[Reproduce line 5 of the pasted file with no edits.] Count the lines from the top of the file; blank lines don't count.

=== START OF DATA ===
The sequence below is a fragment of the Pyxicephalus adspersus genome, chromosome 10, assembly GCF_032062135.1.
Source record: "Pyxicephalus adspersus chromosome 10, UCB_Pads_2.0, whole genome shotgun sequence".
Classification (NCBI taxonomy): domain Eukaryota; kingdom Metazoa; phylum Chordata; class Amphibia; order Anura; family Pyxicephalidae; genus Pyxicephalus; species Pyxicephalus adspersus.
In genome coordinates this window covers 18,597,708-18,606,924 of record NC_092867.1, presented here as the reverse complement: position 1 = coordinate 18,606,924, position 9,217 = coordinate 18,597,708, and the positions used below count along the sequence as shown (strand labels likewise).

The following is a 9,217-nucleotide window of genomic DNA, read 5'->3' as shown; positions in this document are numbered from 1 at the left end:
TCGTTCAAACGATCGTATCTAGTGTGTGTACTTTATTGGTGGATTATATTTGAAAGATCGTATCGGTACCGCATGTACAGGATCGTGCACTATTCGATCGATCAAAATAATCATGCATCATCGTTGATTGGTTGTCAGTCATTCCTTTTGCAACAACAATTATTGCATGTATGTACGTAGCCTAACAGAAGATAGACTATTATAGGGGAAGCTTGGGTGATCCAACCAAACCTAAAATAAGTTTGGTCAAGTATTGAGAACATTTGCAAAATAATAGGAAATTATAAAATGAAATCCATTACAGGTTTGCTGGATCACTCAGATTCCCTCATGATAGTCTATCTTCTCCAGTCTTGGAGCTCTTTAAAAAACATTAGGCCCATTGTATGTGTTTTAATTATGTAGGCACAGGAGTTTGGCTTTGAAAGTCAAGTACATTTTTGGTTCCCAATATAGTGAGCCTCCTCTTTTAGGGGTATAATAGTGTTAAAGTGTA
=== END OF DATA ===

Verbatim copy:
The following is a 9,217-nucleotide window of genomic DNA, read 5'->3' as shown; positions in this document are numbered from 1 at the left end: